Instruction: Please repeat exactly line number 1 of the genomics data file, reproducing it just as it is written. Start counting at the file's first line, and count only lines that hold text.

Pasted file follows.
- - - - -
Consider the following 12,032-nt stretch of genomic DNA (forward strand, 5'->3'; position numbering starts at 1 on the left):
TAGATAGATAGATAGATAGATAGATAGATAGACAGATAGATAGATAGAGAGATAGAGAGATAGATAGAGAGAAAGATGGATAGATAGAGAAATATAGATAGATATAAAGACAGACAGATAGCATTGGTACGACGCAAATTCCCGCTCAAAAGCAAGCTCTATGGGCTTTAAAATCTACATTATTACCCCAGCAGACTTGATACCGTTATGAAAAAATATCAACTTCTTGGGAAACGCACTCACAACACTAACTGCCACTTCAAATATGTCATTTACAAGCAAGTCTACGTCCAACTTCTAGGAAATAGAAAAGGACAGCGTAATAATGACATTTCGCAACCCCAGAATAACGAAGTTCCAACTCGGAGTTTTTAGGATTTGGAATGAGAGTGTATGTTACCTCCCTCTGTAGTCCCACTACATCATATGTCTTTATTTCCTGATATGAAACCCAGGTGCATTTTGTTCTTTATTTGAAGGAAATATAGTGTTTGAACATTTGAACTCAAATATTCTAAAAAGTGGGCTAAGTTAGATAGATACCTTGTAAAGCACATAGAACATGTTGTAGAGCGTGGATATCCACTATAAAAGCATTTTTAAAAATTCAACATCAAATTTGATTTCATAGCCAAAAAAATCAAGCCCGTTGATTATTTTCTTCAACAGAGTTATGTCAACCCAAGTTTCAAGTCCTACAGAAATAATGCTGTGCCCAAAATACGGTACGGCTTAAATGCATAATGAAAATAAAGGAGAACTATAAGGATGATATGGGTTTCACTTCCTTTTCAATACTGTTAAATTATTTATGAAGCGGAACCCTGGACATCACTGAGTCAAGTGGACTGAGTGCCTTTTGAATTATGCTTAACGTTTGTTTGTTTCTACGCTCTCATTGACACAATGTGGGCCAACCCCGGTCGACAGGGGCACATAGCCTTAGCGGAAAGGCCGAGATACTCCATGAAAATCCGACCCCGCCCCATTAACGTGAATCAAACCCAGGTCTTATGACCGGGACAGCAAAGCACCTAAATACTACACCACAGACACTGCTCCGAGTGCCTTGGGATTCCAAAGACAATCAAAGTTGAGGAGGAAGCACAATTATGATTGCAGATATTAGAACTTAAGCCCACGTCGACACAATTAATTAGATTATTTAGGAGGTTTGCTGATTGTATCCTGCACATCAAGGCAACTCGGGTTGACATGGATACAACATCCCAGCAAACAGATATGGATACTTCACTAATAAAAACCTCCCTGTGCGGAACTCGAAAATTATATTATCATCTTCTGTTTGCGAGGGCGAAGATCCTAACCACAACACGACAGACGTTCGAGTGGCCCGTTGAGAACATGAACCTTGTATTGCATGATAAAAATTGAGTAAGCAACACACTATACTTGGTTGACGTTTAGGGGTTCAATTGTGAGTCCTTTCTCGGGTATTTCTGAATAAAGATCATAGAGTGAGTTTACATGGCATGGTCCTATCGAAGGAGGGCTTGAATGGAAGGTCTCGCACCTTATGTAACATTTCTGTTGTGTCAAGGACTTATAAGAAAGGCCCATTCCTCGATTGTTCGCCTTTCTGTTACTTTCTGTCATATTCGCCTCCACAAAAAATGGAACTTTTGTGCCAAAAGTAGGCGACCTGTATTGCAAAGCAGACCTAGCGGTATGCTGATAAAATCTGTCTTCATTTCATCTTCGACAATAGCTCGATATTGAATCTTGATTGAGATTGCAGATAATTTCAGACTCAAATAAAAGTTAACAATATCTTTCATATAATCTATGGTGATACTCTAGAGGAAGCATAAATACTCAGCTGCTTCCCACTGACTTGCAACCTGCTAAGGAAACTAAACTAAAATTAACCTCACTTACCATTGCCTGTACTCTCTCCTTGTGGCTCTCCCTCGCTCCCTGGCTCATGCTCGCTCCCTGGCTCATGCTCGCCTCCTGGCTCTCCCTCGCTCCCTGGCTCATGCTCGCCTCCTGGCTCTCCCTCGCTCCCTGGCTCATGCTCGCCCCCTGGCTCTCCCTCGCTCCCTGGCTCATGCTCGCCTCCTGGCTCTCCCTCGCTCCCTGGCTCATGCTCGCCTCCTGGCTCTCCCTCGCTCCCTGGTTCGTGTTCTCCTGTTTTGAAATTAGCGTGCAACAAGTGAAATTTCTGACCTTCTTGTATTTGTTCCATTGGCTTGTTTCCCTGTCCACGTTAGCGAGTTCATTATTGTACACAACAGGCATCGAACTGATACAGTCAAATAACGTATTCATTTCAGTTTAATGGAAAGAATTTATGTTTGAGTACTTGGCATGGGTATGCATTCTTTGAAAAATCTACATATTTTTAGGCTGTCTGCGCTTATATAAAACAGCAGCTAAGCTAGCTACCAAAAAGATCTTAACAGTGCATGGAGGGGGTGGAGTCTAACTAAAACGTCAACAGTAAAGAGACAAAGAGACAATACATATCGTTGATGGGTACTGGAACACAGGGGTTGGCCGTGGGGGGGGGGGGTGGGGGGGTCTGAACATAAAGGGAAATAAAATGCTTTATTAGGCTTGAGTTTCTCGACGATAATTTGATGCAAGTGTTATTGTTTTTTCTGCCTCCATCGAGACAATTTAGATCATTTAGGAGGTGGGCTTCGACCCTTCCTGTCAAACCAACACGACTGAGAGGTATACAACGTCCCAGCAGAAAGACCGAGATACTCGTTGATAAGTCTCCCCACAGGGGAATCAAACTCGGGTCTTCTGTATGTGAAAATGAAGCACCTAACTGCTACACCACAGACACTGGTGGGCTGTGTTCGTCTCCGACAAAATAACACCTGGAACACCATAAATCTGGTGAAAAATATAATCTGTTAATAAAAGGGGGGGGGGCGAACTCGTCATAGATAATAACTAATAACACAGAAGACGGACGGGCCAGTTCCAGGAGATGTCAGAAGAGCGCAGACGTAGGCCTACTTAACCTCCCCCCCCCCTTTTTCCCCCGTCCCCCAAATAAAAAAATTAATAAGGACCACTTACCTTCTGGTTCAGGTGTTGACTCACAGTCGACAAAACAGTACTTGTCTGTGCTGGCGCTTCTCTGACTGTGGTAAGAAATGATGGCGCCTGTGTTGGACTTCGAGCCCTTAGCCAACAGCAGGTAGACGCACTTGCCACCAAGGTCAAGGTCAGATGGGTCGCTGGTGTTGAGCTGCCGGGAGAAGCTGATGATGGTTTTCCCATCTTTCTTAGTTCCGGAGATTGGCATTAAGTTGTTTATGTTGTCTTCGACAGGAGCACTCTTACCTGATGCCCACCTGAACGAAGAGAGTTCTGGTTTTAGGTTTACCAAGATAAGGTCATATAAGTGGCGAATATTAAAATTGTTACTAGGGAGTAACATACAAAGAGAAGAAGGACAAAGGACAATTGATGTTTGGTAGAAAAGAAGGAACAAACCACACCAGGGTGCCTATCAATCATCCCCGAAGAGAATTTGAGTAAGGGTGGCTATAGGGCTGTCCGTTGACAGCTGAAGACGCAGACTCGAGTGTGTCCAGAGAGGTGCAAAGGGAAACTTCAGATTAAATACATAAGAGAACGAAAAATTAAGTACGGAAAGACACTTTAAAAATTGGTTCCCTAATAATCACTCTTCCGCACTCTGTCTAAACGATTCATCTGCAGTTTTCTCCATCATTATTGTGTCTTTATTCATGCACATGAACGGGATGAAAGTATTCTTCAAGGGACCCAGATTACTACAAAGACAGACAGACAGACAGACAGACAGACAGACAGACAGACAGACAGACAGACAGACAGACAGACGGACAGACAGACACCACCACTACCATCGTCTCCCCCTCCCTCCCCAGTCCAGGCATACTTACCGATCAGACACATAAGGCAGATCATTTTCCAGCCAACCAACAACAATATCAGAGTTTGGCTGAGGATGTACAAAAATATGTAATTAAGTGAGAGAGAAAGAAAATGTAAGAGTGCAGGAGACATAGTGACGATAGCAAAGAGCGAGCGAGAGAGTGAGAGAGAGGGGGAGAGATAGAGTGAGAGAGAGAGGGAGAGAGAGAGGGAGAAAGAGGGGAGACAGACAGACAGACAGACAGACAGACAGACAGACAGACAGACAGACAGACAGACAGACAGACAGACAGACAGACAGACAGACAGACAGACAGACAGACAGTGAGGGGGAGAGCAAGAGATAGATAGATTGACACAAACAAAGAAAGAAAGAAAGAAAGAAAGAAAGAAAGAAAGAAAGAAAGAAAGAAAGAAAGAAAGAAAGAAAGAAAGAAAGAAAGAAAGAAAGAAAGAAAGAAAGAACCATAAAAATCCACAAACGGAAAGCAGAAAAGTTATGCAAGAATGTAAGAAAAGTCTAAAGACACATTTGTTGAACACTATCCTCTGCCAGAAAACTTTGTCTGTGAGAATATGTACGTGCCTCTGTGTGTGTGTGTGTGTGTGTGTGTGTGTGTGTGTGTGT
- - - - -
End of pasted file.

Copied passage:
Consider the following 12,032-nt stretch of genomic DNA (forward strand, 5'->3'; position numbering starts at 1 on the left):